Pencil-drawn Cassowary


Graphic: Maddy McCusker

Wildlife charities love cuddly animals. Koalas, Wombats, Bilbies. The cuter the better. It isn’t hard to coax a donation from someone when one of these critters is staring into your soul. Hell, you’d have to be a sociopath if you didn’t donate. But where is the love for our not-so-pretty friends?

I doubt that you’ve ever seen someone pose for a photo with a Gippsland Giant Earthworm. I’ve never heard activists screaming “save the phytoplankton” at rallies either. These little guys work so much harder than a lazy, old koala though. They are also in real danger.

Recently, the Wilderness Society has launched the campaign “Save Ugly”. Its aim is to support all life, even the ugly stuff. The campaign is calling for nationally consistent laws across Australia. They are also lobbying for an independent watchdog with “teeth”.

Protecting these oft-forgotten animals is crucial for Australia’s environment. Take the Gippsland Giant Earthworm for example. Their poo is an incredible fertiliser. After decades of land clearing, Gippsland’s soil quality has been severely degraded. The earthworm’s poo helps to break down organic matter and create more fertile soil.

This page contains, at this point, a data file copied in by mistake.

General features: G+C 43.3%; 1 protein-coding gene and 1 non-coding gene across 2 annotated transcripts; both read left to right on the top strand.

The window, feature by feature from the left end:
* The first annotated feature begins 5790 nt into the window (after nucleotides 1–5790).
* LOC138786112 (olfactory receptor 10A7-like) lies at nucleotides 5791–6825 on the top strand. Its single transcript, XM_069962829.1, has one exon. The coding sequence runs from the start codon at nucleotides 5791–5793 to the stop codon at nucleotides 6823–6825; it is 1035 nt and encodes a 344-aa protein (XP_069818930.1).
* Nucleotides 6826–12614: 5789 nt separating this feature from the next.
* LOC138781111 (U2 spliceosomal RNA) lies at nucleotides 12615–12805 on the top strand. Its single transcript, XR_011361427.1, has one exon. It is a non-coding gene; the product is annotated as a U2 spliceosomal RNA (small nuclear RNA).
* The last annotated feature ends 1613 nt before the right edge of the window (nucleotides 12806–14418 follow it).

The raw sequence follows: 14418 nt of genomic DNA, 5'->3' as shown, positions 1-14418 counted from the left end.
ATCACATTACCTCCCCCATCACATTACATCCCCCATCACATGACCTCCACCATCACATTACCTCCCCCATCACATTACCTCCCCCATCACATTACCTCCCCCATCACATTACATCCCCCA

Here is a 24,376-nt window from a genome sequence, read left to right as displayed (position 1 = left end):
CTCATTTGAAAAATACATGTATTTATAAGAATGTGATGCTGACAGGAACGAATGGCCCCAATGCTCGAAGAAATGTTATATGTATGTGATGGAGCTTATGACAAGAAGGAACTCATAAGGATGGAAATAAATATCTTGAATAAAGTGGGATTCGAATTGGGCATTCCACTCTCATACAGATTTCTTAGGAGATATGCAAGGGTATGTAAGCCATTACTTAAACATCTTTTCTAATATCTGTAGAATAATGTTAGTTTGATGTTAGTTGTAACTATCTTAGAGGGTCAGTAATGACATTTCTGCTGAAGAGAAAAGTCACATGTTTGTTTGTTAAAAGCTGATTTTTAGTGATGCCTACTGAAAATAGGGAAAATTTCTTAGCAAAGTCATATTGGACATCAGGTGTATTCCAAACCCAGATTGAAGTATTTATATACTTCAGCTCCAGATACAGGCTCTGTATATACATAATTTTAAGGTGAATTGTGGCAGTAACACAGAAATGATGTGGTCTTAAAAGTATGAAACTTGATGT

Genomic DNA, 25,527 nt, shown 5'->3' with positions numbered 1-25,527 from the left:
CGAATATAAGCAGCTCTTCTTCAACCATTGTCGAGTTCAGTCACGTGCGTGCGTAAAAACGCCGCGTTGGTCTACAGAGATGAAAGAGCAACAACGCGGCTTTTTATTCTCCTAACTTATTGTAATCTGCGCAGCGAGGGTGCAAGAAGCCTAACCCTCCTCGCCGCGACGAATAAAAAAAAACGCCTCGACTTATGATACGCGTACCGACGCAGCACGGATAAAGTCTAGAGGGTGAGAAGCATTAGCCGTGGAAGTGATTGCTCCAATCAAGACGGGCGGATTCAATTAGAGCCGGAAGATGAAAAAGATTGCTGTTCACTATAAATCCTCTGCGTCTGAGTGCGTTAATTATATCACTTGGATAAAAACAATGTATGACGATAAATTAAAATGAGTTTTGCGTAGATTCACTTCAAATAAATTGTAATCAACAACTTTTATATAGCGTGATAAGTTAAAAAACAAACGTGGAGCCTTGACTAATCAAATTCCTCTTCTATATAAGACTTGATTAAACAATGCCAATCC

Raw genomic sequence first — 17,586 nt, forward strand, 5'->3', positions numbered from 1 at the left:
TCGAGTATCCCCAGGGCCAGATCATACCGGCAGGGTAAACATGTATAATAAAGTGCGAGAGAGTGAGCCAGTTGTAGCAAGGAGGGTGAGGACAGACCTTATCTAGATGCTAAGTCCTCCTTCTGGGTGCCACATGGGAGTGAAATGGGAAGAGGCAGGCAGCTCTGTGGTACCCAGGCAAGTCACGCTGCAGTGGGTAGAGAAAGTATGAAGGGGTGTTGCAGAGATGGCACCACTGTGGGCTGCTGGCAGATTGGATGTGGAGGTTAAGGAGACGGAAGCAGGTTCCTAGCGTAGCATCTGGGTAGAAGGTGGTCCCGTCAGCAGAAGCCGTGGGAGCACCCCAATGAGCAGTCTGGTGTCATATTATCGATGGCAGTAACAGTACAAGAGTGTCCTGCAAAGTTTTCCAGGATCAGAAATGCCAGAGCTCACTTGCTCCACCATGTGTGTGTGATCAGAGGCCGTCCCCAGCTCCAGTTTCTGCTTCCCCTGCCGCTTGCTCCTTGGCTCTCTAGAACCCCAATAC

Changing land use has put the Gippsland Giant Earthworm at risk. More vegetation is being planted which draws moisture from the soil. The earthworm is just one example of the unsung heroes in Australia’s ecosystems.

It’s not just ugly animals that we need to protect. Ugly landscapes are also at risk. The Wilderness Society has run many successful campaigns for beautiful areas, notably the Franklin River and the Great Barrier Reef. These areas are insanely beautiful though. Would they have been as successful if they were campaigning for a swamp? Probably not.

It’s a sad reality mirrored across the world. In the U.S, rock and ice are disproportionately represented in National Parks. Scenic, alpine vistas are what draws the crowds and revenue. It seems that barren mountains are more important than the biodiverse woods below.

We can turn it around though. Next time you’re feeling generous, don’t go for the obvious. The animals might not be the cutest and the landscapes might not be breathtaking, but they are important.

Lookout for ugly.

We acknowledge the Ngunnawal and Ngambri people, who are the Traditional Custodians of the land on which Woroni, Woroni Radio and Woroni TV are created, edited, published, printed and distributed. We pay our respects to Elders past and present. We acknowledge that the name Woroni was taken from the Wadi Wadi Nation without permission, and we are striving to do better for future reconciliation.